Tuesday 1 July 2014

Pluto at opposition.

The dwarf planet Pluto will reach opposition slightly before 3.00 am GMT on Friday 4 July 2014; this means that it will be directly opposite the Sun in the sky when viewed from Earth, on this occasion in the constellation of Sagittarius. This is the best time to observe Pluto from Earth, since it will be reflecting light back directly from the Sun towards Earth, and will be at its closest to Earth this year, around 30.67 AU from us (i.e. 30.67 times as far away as the Sun is), although it is never possible to view Pluto with the naked eye, and even under the most favorable conditions requires a reasonably large telescope for viewing from Earth. This is made more difficult at the moment as it is moving through a particularly star-rich part of the sky.

The path of Pluto across the night sky on 28 June-8 August 2014. Universe Today.

Pluto was discovered in 1930 by Clyde Tombaugh, a young astronomer working at the Lowell Observatory in Arizona; its existence had been predicted as early as 1909, due to anomalies in the orbit of Neptune. At the time it was assumed that Pluto was a planet of some size, capable of disturbing the orbit of Neptune. Pluto spends part of its 248 earth year orbit inside the orbit of Neptune; this is not the same on every orbit, but alternates between a 20 and a 14 year stay.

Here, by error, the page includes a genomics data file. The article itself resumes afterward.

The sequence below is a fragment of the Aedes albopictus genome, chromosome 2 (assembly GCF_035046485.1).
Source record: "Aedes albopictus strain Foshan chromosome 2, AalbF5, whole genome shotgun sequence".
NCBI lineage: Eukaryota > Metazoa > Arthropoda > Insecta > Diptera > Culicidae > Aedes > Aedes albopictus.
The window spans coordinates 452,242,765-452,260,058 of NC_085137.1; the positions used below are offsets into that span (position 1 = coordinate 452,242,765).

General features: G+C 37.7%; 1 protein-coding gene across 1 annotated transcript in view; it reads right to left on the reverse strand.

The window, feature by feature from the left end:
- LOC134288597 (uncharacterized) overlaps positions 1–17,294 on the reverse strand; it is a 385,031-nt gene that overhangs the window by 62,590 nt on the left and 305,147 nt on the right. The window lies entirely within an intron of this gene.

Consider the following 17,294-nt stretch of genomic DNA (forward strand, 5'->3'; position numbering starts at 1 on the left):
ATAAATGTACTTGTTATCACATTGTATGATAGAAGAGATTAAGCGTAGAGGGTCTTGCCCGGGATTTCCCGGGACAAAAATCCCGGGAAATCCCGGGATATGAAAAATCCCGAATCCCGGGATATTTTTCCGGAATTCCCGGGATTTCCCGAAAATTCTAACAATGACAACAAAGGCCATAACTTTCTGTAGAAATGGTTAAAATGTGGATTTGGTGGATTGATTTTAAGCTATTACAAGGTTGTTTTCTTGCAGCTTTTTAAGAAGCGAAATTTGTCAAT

The orbit of Pluto (red) and the four outer planets (blue). Cornell University.

Pluto was downgraded from a planet to a dwarf planet by the International Astronomical Union in 2006, following the discovery of several similar small bodies in the Kuiper Belt beyond the orbit of Neptune. The term 'Dwarf Planet' is now used to designate objects large enough to form a roughly spherical shape under their own gravity, but no so massive as to have cleared the area around their orbit of all other objects. Pluto, Haumea, Makemake, and Eris were placed in this category, as was Ceres in the asteroid belt. Ceres had also been classified as a planet at the time of its discovery in 1801, as were a number of other asteroids until the mid-nineteenth century, when it became clear that asteroids were too abundant to be classed as planets.

The comparative sizes of Pluto, its largest moon, Charon, and the continental United States of America. Calvin Hamilton/Cornell University.

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